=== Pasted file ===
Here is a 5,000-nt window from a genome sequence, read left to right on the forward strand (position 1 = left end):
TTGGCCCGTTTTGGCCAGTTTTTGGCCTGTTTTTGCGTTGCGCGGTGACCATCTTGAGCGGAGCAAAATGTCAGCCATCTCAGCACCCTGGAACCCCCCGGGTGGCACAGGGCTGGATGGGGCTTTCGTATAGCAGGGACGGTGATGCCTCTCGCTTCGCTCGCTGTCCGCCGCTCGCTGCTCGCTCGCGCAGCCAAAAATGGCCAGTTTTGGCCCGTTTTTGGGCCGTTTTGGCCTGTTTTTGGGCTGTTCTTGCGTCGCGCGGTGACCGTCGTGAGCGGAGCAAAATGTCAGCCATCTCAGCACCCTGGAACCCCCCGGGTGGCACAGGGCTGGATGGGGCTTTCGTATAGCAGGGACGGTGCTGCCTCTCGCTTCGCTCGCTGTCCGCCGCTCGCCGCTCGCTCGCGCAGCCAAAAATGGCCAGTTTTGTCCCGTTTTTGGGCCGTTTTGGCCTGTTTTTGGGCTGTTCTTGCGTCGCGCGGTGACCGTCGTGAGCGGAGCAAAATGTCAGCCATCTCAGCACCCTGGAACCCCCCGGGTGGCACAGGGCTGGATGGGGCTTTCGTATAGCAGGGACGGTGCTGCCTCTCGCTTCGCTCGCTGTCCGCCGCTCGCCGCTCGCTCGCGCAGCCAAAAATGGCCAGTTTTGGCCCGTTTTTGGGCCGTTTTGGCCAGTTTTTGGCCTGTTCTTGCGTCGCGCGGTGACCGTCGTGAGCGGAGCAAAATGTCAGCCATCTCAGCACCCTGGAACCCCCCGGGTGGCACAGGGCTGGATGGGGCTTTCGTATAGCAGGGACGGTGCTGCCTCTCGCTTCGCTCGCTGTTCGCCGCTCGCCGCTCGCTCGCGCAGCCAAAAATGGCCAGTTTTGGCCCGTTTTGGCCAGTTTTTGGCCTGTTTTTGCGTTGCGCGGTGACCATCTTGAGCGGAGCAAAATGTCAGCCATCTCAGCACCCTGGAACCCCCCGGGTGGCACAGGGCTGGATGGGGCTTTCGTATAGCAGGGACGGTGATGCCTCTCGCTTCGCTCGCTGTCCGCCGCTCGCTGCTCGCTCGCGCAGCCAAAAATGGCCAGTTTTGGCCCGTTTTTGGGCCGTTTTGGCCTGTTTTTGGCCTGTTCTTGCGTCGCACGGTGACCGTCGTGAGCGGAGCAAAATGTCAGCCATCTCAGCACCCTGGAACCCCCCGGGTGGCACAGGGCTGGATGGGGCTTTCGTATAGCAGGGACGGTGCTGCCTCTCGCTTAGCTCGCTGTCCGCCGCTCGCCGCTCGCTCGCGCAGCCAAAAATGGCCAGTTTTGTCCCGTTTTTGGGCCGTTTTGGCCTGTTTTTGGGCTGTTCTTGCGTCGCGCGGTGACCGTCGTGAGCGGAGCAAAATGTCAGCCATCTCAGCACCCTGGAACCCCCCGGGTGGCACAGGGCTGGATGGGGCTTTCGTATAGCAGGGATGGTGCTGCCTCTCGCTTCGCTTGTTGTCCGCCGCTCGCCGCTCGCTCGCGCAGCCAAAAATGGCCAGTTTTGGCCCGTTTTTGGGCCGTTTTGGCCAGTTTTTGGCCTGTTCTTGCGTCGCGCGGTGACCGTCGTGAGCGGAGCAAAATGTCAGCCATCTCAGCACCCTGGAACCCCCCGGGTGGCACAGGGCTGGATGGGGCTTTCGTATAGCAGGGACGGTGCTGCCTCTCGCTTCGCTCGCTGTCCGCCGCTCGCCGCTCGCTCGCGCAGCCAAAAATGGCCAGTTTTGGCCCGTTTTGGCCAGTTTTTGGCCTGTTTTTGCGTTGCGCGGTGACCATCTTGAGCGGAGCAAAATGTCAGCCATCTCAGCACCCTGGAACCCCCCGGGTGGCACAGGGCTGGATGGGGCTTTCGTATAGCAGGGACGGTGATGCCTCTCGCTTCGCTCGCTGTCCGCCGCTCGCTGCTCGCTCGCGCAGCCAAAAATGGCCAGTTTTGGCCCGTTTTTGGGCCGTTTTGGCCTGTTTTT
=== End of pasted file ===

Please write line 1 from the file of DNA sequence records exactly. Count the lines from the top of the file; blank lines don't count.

Here is a 5,000-nt window from a genome sequence, read left to right on the forward strand (position 1 = left end):